Suzanne Fields

I believe that the greatest truth that's available to the world about what's going on is found in the pictures that come from the front lines where the war is being fought. I believe that every step we remove ourselves from the fact of the picture, we become less precise in our description of what's happening." - General Tommy Franks in an interview on Fox News Sunday

General Franks talks with pride of his soldiers and Marines whose duty at the front speaks eloquently in the words and images on the front pages and on the television screens. No doubt, there is a needle for the armchair generals "embedded in television studios" (as Donald Rumsfeld put it). They got the war all wrong nearly all the time.

Tommy Franks is right, of course. The power of the pictures is awesome, but the eyes of the beholders sometimes are afflicted with cataracts.

So lopsided was the initial antiwar analysis at MSNBC, for example, that the third-ranked cable news channel brought in conservative commentators "to add political equilibrium." MSNBC added patriotic emblems for good measure. A picture of the commander in chief decorates the studio set and the wall flourishes with photographs of "America's Bravest," the fighting men and women in Iraq.

The American Marine who climbed to the top of the statue of Saddam Hussein and draped an American flag about its head expressed the nation's jubilation and pride in having freed the Iraqi people of a monster, but some commentators back home were scandalized. The spontaneous gesture of a fighting man made us look like a colonialist power in the eyes of the couch potatoes in the studio. The rest of us saw it differently. We understood the Marine's heady excitement. He's the one who put his life on the line.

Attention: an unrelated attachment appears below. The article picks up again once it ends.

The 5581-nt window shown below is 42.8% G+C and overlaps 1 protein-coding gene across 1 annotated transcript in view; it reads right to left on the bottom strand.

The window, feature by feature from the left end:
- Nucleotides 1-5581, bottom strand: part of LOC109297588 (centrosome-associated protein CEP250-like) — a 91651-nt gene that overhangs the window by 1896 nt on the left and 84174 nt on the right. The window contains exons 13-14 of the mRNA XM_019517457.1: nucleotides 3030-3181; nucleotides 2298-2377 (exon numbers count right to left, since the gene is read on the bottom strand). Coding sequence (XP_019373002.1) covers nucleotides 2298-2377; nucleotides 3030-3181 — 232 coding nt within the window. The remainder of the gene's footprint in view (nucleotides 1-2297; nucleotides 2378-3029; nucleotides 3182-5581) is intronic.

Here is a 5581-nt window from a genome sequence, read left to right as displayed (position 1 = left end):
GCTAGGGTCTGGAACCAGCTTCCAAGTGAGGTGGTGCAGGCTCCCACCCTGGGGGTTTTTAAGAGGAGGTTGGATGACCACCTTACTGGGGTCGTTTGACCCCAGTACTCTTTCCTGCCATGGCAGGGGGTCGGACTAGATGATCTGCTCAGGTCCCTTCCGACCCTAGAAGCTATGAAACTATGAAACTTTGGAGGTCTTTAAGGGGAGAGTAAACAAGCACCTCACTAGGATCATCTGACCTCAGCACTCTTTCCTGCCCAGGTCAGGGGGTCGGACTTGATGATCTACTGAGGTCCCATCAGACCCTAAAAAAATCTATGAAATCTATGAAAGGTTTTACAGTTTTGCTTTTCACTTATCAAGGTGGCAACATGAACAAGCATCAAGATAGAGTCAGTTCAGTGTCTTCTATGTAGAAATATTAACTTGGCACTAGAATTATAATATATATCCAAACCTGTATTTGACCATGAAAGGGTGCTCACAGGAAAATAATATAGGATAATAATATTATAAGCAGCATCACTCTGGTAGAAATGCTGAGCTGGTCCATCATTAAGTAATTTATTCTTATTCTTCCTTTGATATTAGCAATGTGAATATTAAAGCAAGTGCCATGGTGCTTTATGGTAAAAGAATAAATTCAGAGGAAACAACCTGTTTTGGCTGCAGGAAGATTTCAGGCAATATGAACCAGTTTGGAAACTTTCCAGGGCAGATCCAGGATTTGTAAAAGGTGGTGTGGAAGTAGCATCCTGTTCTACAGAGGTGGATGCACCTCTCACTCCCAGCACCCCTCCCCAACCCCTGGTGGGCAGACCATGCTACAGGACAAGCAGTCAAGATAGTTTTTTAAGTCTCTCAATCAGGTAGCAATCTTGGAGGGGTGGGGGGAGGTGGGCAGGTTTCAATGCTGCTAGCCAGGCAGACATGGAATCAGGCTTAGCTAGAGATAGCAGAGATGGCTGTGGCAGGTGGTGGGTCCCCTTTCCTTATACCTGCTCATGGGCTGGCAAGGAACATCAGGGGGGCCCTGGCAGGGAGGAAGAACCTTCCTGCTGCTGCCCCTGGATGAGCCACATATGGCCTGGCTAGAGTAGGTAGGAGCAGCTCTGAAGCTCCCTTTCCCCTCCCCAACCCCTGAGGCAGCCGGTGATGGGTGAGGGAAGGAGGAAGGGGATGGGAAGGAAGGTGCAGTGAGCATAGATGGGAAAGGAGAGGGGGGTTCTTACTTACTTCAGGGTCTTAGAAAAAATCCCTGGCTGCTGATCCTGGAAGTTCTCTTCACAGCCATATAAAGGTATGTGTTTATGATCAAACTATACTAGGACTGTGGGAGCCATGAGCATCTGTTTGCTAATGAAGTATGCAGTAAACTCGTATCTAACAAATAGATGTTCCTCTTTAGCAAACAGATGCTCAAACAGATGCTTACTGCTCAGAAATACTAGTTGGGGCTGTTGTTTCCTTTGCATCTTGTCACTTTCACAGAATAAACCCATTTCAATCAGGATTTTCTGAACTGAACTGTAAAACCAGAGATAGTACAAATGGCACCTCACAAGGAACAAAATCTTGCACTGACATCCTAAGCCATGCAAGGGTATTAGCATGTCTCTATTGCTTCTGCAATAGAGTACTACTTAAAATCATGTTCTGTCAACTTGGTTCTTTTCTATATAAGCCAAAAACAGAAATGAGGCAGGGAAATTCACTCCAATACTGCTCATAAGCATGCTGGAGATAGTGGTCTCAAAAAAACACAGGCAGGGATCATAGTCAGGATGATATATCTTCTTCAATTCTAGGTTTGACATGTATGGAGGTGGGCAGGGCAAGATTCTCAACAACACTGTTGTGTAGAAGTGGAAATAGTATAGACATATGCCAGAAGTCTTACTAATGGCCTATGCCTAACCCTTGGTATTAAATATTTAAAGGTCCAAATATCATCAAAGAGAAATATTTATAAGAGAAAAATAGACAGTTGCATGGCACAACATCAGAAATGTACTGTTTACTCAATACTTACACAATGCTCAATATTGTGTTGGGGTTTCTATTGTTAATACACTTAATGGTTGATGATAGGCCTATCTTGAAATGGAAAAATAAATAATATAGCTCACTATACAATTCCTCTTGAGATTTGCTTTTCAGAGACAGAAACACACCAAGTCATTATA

Susan Sontag, the intellectual darling of the left, published a book in 1977 in which she argued that repeated photographs of war numb the spirit and diminish the horror of death and destruction, that they appeal merely to sentiment, "knowledge at bargain prices," making us tourists in the reality of others. That's nonsense, but her condescending interpretation influenced a generation of intellectuals. For the rest of us the images deepened our awareness of the sacrifice the soldiers make on behalf of the values they defend. Can anyone doubt that? Can there be anyone who doesn't think that "war is hell"?


Suzanne Fields

Suzanne Fields is currently working on a book that will revisit John Milton's 'Paradise Lost.'

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